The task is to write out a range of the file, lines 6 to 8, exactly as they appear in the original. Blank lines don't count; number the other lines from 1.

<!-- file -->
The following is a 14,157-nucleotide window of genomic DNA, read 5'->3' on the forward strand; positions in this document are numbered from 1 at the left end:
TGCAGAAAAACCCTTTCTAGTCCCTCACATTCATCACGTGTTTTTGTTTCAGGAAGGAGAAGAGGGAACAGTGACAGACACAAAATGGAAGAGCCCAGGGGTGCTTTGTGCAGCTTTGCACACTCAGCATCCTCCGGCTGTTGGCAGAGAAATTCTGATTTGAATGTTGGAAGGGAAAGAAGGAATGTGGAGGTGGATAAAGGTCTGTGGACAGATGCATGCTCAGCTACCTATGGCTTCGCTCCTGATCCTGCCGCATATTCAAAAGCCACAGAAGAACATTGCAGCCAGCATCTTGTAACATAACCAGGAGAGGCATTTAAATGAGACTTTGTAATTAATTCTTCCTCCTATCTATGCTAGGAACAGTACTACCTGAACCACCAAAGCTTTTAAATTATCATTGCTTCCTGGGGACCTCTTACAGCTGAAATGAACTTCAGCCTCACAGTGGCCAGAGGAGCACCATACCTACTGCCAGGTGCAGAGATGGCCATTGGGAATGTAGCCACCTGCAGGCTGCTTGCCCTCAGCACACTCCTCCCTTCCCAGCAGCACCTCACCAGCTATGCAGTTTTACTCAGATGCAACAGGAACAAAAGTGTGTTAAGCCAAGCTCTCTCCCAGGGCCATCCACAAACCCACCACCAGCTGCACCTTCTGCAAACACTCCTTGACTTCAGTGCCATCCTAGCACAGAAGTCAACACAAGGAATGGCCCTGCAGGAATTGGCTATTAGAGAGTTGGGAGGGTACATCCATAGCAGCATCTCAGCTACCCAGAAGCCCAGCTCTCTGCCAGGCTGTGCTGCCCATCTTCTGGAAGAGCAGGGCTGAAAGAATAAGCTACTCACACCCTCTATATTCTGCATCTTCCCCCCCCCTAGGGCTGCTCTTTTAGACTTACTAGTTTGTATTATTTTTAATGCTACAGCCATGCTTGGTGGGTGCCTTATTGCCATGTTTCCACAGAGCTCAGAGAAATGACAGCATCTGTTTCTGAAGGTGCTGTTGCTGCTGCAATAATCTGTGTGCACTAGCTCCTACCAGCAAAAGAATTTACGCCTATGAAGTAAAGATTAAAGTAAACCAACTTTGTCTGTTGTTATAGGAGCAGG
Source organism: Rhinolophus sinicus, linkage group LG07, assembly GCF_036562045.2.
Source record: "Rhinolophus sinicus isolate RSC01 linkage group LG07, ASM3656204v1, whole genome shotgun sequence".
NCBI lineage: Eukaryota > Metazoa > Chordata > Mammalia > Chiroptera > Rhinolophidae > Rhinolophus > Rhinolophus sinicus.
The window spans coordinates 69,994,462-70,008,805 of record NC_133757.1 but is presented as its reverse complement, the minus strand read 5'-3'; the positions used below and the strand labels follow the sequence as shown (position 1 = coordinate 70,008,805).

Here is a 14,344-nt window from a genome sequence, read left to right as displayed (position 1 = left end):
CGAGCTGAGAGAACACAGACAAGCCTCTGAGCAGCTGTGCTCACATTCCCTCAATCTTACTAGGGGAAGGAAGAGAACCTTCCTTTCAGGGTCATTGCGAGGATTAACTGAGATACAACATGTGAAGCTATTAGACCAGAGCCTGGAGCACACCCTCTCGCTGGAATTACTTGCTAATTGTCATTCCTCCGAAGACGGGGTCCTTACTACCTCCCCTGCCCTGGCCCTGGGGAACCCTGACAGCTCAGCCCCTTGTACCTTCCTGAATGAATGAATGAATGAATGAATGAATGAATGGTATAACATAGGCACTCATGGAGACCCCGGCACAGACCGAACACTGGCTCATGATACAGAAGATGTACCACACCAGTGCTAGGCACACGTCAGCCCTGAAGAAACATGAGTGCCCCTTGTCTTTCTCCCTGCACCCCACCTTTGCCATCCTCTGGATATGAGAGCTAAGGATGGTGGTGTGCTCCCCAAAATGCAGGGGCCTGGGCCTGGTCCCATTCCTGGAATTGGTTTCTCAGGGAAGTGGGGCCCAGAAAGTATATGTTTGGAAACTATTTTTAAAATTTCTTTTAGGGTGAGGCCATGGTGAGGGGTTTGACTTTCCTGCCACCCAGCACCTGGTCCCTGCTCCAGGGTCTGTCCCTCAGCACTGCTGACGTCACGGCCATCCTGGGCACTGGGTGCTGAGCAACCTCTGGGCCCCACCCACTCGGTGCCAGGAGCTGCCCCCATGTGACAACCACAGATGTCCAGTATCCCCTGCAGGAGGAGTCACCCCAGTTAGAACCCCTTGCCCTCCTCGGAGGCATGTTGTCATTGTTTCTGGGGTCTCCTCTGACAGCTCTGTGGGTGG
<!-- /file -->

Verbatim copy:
The window spans coordinates 69,994,462-70,008,805 of record NC_133757.1 but is presented as its reverse complement, the minus strand read 5'-3'; the positions used below and the strand labels follow the sequence as shown (position 1 = coordinate 70,008,805).

Here is a 14,344-nt window from a genome sequence, read left to right as displayed (position 1 = left end):
CGAGCTGAGAGAACACAGACAAGCCTCTGAGCAGCTGTGCTCACATTCCCTCAATCTTACTAGGGGAAGGAAGAGAACCTTCCTTTCAGGGTCATTGCGAGGATTAACTGAGATACAACATGTGAAGCTATTAGACCAGAGCCTGGAGCACACCCTCTCGCTGGAATTACTTGCTAATTGTCATTCCTCCGAAGACGGGGTCCTTACTACCTCCCCTGCCCTGGCCCTGGGGAACCCTGACAGCTCAGCCCCTTGTACCTTCCTGAATGAATGAATGAATGAATGAATGAATGAATGGTATAACATAGGCACTCATGGAGACCCCGGCACAGACCGAACACTGGCTCATGATACAGAAGATGTACCACACCAGTGCTAGGCACACGTCAGCCCTGAAGAAACATGAGTGCCCCTTGTCTTTCTCCCTGCACCCCACCTTTGCCATCCTCTGGATATGAGAGCTAAGGATGGTGGTGTGCTCCCCAAAATGCAGGGGCCTGGGCCTGGTCCCATTCCTGGAATTGGTTTCTCAGGGAAGTGGGGCCCAGAAAGTATATGTTTGGAAACTATTTTTAAAATTTCTTTTAGGGTGAGGCCATGGTGAGGGGTTTGACTTTCCTGCCACCCAGCACCTGGTCCCTGCTCCAGGGTCTGTCCCTCAGCACTGCTGACGTCACGGCCATCCTGGGCACTGGGTGCTGAGCAACCTCTGGGCCCCACCCACTCGGTGCCAGGAGCTGCCCCCATGTGACAACCACAGATGTCCAGTATCCCCTGCAGGAGGAGTCACCCCAGTTAGAACCCCTTGCCCTCCTCGGAGGCATGTTGTCATTGTTTCTGGGGTCTCCTCTGACAGCTCTGTGGGTGG